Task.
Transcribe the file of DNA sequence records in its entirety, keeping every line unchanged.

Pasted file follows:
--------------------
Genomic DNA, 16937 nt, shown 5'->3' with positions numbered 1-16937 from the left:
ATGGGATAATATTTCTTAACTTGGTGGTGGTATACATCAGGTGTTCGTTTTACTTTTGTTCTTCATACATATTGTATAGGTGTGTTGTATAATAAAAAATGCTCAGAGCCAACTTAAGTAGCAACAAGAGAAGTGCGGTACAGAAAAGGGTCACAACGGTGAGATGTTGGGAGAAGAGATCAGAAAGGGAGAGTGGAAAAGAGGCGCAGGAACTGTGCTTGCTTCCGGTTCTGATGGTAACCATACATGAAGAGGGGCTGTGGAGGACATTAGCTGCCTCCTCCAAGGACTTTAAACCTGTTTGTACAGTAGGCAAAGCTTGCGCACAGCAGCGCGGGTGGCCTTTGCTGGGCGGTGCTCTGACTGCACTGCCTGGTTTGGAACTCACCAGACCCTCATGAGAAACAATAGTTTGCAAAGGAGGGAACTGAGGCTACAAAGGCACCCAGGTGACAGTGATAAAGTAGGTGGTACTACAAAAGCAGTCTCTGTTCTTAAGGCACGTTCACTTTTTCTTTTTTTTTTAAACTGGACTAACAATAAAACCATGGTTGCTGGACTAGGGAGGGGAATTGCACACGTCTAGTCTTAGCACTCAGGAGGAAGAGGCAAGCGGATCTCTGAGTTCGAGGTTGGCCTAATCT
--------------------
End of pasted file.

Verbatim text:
Genomic DNA, 16937 nt, shown 5'->3' with positions numbered 1-16937 from the left:
ATGGGATAATATTTCTTAACTTGGTGGTGGTATACATCAGGTGTTCGTTTTACTTTTGTTCTTCATACATATTGTATAGGTGTGTTGTATAATAAAAAATGCTCAGAGCCAACTTAAGTAGCAACAAGAGAAGTGCGGTACAGAAAAGGGTCACAACGGTGAGATGTTGGGAGAAGAGATCAGAAAGGGAGAGTGGAAAAGAGGCGCAGGAACTGTGCTTGCTTCCGGTTCTGATGGTAACCATACATGAAGAGGGGCTGTGGAGGACATTAGCTGCCTCCTCCAAGGACTTTAAACCTGTTTGTACAGTAGGCAAAGCTTGCGCACAGCAGCGCGGGTGGCCTTTGCTGGGCGGTGCTCTGACTGCACTGCCTGGTTTGGAACTCACCAGACCCTCATGAGAAACAATAGTTTGCAAAGGAGGGAACTGAGGCTACAAAGGCACCCAGGTGACAGTGATAAAGTAGGTGGTACTACAAAAGCAGTCTCTGTTCTTAAGGCACGTTCACTTTTTCTTTTTTTTTTAAACTGGACTAACAATAAAACCATGGTTGCTGGACTAGGGAGGGGAATTGCACACGTCTAGTCTTAGCACTCAGGAGGAAGAGGCAAGCGGATCTCTGAGTTCGAGGTTGGCCTAATCT